CEDAW 84th session: Concerns raised over Tunisia’s gender approach political participation agenda.
Juanita Beltran / GICJ
“Combatting all forms of discrimination against women is not only a subject of concern for women but of all members of society”, affirmed the prime minister of Tunisia during the 84th session of the Commission for the Elimination of Discrimination Against Women (CEDAW). On the 10th of February 2023 Tunisia presented its 7th periodic report since its last review on the progress made and challenges remaining in achieving gender parity, the elimination of all forms of violence against women and girls, and equal opportunities in all spheres, among other topics.
The Committee on the Elimination of Discrimination against Women (CEDAW) is a body of independent experts that monitors the implementation of the International Convention on the Elimination of All Forms of Discrimination against Women. The main objective of the Convention is to eliminate all attitudes, practices and preferences based on sex, which puts women in an unfavourable position in society. The state party’s signatory to the Covenant must then present cyclical reports about the progress made pertaining to legislative frameworks or other administrative measures.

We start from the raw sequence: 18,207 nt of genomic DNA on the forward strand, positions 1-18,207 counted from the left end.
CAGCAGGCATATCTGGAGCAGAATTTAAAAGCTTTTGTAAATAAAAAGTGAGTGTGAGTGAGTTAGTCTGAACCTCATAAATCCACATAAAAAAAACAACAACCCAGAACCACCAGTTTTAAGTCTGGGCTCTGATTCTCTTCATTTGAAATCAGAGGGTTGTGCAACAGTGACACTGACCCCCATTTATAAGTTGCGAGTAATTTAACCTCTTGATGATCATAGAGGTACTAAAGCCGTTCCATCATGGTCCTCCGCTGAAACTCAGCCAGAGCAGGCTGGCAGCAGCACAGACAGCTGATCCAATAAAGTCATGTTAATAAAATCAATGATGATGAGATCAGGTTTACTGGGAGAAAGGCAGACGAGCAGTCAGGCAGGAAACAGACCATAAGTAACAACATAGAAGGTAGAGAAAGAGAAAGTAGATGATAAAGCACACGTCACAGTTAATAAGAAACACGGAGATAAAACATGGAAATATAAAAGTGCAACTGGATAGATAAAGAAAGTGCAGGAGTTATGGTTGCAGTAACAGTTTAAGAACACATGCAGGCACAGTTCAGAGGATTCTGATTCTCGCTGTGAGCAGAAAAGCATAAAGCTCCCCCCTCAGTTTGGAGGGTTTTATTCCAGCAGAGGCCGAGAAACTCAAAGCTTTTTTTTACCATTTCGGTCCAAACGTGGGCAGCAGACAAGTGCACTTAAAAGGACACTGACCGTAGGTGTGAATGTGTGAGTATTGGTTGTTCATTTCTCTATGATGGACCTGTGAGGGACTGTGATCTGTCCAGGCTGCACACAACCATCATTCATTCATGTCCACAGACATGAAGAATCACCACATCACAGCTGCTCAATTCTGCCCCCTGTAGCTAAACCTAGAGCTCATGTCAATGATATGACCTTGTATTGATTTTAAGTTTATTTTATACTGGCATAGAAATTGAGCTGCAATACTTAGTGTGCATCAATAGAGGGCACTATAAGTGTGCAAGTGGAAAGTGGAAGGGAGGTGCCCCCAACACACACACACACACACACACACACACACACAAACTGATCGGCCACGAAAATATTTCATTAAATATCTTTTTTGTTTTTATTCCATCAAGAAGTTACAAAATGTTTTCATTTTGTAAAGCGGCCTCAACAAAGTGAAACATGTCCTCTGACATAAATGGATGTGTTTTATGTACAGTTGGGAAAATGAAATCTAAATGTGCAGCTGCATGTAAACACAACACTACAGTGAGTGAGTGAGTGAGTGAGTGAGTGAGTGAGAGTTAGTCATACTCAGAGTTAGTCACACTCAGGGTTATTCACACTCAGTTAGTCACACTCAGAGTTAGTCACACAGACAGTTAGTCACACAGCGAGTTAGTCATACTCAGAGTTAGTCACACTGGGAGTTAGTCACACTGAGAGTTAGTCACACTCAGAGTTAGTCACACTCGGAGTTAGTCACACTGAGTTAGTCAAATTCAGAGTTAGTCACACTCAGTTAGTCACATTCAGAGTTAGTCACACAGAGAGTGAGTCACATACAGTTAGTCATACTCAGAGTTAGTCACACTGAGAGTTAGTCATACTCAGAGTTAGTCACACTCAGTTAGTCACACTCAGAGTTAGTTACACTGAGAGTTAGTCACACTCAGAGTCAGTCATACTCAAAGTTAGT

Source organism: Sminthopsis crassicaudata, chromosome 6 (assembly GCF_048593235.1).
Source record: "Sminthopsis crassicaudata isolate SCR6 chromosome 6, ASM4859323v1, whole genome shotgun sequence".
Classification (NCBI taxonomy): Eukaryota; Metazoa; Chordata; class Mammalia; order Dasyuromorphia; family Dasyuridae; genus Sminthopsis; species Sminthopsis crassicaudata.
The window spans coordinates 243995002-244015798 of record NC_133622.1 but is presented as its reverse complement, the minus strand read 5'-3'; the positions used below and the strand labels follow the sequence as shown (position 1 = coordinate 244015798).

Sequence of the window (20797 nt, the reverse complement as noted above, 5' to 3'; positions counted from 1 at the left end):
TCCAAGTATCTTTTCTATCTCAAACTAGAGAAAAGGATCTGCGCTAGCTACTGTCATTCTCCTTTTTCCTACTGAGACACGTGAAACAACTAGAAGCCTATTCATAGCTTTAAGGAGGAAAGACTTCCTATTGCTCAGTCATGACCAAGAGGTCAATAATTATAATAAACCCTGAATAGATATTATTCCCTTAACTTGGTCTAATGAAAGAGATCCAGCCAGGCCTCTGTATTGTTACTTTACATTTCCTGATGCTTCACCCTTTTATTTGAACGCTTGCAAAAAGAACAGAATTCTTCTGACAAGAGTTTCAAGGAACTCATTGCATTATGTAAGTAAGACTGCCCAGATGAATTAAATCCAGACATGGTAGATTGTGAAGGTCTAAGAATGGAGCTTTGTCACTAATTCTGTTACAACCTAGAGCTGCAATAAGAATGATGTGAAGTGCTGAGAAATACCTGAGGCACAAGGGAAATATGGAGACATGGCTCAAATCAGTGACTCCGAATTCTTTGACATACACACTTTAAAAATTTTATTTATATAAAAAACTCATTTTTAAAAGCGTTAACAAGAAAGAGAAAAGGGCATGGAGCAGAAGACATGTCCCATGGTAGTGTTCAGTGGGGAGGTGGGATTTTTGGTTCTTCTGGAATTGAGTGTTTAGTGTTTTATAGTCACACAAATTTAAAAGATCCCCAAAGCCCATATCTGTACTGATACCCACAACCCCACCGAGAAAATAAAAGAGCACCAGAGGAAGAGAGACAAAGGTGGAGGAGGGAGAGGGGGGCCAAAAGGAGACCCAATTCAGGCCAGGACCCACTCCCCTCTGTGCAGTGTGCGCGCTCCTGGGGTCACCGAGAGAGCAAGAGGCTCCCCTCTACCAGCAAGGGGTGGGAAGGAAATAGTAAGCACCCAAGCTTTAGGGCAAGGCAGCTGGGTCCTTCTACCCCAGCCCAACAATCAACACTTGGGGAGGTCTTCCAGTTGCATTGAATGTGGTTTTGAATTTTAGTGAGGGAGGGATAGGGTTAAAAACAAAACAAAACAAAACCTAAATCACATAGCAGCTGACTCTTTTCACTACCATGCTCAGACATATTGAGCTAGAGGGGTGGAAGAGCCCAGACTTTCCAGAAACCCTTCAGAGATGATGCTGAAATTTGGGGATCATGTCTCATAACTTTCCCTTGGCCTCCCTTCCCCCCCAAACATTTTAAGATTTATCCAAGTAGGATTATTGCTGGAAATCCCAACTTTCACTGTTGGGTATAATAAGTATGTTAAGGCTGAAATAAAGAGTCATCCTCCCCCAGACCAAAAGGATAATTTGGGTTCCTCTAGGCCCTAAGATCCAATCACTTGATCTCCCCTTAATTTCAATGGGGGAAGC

Tunisia signed the International Convention on the Elimination of All Forms of Discrimination against Women on 24 July 1980. It was ratified by Act No. 68 (1985) on 12 July 1985. Tunisia subsequently ratified the Optional Protocol on June 9th, 2008.
First, the floor was given to the head of the prime minister Njla Bouden, who made some introductory remarks on the international commitments of Tunisia, highlighting the legislative advancements on women's rights. For instance, its ratification of the Maputo protocol. This protocol dictates the African Charter on Human and Peoples Rights on the Rights of Women in Africa. Additionally, she made allusions to institutional frameworks that seek to fight gender violence or encourage women into science. Prime minister Bouden, also pointed out the negative effects the pandemic brought to women and measures taken by the state to counteract the situation. For example, Tunisia established shelters for victims of domestic violence and their kids, hotlines for psychological guidance, payments, and loans to institutions, among others.
Part I – Discrimination, fundamental freedoms and gender equality
Part I of the Convention comprises articles 1 to 6, where topics such as discrimination, policy measures, the implementation of basic human rights and fundamental freedoms, special measures for accelerating equality, sex role stereotyping and prejudice and prostitution were discussed.
Expert Nicole Ameline then proceeded to lead the first cluster of questions. She highlighted the need for more concrete parity in the domestic decree 55 of 2017, which is the reason why few female candidates are running for office. Another of her queries addressed the lack of integration of Amasiri women in policies for combating discrimination. Lastly, she asked about access to justice and its structure as well as its independence.